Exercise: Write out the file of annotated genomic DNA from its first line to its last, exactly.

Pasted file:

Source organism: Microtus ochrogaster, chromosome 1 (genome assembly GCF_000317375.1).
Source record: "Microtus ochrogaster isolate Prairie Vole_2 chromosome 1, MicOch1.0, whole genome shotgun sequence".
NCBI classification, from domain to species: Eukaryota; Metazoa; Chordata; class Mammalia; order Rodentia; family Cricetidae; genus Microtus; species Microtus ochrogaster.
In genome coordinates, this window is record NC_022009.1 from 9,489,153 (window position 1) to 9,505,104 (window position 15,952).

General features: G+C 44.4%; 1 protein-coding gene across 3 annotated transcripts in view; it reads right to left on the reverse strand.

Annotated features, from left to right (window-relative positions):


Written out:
Source organism: Microtus ochrogaster, chromosome 1 (genome assembly GCF_000317375.1).
Source record: "Microtus ochrogaster isolate Prairie Vole_2 chromosome 1, MicOch1.0, whole genome shotgun sequence".
NCBI classification, from domain to species: Eukaryota; Metazoa; Chordata; class Mammalia; order Rodentia; family Cricetidae; genus Microtus; species Microtus ochrogaster.
In genome coordinates, this window is record NC_022009.1 from 9,489,153 (window position 1) to 9,505,104 (window position 15,952).

General features: G+C 44.4%; 1 protein-coding gene across 3 annotated transcripts in view; it reads right to left on the reverse strand.

Annotated features, from left to right (window-relative positions):